Ever since she was a kid, Anna Aguirre (Melissa Ortiz) has wanted to go to Mars.

She gets her chance in Ruben Grijalva’s “Anna Considers Mars,” presented by Stanford Repertory Theater.

However, she has obligations on Earth, mainly her mother, Renata (Wilma Bonet), who has lung cancer and expects Anna to take care of her.

Anna also has founded the Center for the Preservation of Noncharismatic Species, endangered but ugly, disgusting creatures that nevertheless are important links in the food chain.

In the meantime, she yearns to be one of the people being sent to Mars to colonize it and preserve the human species as global warming destroys more and more habitable land.

Going there also would continue her relationship with Malcolm Phillips (Christian Haines), whom she meets when trying to raise money for the center.

Directed by Susi Damilano, the six-person cast in this futuristic, absurdist comedy-drama is superb. Besides Ortiz, Bonet and Haines, the only other actor playing one role is Søren Oliver. He appears as formally attired Carson, Anna’s virtual assistant.

The other two actors, Katie Rubin and Aaron Wilton, play a variety of roles.

Rubin plays Shelly Lawrence, a straitlaced corporate funder who has already been to Mars. She also shows up as the weird, dowdy, religious Dorothy from Minnesota. She excels in both contrasting roles as well as several others.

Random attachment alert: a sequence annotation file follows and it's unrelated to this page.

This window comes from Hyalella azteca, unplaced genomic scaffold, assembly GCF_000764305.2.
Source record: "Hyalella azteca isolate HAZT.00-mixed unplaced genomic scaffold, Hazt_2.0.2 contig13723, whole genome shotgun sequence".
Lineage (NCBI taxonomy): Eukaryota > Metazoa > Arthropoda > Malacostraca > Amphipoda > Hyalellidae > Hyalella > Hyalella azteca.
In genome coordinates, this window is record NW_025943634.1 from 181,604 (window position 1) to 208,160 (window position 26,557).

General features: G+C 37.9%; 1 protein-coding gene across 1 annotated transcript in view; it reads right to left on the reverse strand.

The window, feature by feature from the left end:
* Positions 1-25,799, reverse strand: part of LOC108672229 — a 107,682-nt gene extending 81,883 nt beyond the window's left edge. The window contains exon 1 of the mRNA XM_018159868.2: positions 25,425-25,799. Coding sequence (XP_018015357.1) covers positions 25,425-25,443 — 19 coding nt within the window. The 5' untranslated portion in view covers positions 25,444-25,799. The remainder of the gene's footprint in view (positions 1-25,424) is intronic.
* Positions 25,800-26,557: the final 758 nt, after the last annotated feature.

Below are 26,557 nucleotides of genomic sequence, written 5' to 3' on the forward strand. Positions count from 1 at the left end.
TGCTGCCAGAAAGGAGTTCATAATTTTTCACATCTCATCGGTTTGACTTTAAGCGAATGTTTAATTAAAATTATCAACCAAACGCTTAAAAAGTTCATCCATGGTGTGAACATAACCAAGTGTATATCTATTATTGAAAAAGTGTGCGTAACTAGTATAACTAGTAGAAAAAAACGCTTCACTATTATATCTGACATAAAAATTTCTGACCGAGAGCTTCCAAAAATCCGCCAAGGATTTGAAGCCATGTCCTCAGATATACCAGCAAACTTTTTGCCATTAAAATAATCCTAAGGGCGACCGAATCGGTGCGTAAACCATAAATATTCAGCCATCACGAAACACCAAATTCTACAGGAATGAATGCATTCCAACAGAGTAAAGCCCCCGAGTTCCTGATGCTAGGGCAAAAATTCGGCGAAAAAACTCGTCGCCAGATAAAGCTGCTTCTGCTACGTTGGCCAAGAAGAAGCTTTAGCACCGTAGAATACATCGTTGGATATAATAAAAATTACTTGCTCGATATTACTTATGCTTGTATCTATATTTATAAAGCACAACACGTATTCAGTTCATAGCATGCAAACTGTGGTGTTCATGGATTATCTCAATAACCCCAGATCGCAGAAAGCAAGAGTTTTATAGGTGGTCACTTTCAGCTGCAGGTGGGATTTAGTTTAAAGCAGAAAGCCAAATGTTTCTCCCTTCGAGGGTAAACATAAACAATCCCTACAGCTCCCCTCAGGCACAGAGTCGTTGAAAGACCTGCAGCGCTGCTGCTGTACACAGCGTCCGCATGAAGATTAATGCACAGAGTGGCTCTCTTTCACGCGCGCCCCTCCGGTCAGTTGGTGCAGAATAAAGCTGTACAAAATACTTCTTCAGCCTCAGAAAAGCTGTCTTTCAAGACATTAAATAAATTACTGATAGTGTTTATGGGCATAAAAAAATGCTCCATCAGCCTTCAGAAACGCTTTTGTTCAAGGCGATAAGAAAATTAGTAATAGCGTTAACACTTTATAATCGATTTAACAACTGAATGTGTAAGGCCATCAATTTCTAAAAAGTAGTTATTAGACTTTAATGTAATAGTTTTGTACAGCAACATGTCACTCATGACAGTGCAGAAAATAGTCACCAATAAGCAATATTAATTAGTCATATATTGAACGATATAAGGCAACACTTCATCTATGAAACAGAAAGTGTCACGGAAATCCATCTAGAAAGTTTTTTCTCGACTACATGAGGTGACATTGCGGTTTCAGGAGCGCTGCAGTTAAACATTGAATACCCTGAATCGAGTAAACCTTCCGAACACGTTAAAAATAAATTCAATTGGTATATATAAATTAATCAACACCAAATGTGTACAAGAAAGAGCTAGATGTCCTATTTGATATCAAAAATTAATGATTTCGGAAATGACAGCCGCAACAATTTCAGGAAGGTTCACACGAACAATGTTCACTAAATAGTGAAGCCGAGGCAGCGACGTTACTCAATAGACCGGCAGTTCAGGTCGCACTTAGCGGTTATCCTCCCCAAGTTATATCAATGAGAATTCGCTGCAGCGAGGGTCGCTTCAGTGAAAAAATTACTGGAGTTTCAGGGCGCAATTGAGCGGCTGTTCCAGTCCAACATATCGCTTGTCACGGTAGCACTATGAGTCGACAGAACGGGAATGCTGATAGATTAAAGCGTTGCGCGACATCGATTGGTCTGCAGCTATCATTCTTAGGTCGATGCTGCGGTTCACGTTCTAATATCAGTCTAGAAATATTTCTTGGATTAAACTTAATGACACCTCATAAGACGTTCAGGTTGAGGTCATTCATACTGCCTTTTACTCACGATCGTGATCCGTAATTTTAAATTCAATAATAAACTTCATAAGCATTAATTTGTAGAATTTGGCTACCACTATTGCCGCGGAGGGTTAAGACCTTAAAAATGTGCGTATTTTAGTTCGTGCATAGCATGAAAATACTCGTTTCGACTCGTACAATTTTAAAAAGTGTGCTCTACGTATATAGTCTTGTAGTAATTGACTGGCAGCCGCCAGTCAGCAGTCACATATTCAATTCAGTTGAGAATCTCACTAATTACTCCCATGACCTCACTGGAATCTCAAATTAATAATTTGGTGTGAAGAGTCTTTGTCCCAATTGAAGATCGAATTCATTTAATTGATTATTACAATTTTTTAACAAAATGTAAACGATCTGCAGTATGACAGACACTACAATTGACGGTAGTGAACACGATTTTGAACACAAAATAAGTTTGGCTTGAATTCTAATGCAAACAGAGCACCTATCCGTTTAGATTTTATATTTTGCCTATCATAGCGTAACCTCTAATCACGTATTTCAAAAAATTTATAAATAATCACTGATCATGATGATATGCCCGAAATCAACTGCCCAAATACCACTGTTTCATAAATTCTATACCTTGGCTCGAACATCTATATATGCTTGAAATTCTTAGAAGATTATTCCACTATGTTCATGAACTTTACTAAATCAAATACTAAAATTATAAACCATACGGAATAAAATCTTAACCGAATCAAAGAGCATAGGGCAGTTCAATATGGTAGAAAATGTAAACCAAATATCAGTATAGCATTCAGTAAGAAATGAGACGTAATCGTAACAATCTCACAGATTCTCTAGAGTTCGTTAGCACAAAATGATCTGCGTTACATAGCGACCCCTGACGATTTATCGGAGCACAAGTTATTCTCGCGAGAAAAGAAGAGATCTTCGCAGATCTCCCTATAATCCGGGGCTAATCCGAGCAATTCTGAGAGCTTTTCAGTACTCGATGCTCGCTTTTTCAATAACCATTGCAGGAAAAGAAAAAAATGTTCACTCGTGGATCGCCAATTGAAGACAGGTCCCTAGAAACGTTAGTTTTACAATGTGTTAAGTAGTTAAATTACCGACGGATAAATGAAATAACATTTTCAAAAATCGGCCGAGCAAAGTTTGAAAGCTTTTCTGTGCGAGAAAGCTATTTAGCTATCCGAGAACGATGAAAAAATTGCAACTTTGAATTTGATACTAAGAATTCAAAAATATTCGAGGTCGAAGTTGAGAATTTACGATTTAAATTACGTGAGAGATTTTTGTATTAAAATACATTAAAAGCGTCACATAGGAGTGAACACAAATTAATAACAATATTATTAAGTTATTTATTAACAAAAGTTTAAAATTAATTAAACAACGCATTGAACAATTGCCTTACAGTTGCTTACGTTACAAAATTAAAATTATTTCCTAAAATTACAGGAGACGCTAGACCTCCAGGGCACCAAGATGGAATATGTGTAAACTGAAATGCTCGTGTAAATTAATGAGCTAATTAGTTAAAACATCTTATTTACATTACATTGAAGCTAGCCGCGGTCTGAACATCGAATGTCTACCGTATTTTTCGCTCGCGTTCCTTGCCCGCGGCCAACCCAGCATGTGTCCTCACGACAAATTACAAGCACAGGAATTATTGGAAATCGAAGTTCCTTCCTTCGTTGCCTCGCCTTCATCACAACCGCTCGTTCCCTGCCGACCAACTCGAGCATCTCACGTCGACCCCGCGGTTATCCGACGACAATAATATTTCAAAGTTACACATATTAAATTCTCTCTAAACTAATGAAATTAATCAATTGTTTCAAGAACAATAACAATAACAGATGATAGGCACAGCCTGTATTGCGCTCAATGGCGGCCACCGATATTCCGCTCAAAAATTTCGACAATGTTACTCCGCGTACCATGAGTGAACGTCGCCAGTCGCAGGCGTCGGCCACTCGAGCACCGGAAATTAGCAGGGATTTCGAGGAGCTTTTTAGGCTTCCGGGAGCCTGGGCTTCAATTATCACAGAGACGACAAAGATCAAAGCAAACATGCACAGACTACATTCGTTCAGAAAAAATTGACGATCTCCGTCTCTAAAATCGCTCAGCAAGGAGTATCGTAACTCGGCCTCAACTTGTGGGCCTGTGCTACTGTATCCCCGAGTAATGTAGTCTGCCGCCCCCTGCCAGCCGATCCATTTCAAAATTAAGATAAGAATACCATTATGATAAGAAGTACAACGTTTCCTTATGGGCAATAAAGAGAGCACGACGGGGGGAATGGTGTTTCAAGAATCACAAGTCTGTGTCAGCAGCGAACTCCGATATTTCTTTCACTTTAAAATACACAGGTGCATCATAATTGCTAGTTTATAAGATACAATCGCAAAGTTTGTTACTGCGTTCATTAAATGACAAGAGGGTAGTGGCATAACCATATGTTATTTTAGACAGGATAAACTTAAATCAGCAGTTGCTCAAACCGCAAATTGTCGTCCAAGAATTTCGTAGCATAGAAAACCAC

Wilton appears as the grotesque creatures that Anna seeks to preserve; as Darryl, her ex-husband; as Ishmael, an apish, near-naked fellow; as a greedy doctor; and as others. Like Rubin, he’s terrific all around.

As Renata, Anna’s mother, Bonet is wonderfully amusing and manipulative. In some ways, she’s symbolic of what’s happening to Earth. She knows that smoking has caused her illness and continuing to smoke would hasten her death, yet she can’t resist cigarettes.

Likewise, most people realize what climate change is doing to Earth, yet they continue to pursue the activities and substances that cause it.

The production is enhanced by Brooke Jennings’ character-specific costumes.

“Anna Considers Mars” was commissioned by Planet Earth Arts and co-produced by PlayGround, both based in the Bay Area. It comes directly to Stanford Rep after its premiere at Potrero Stage in San Francisco with the same director and professional cast. Stanford Rep is presenting it as part of its annual summer festival, whose theme this year is The Environment & Social Justice.

Running about two hours and 20 minutes with one intermission, it will continue only through Aug. 11 at the Nitery Theater, Old Union, 514 Lasuen Mall, Building 590, Stanford.

For tickets and information call (650) 725-5838 or visit stanfordreptheater.com.

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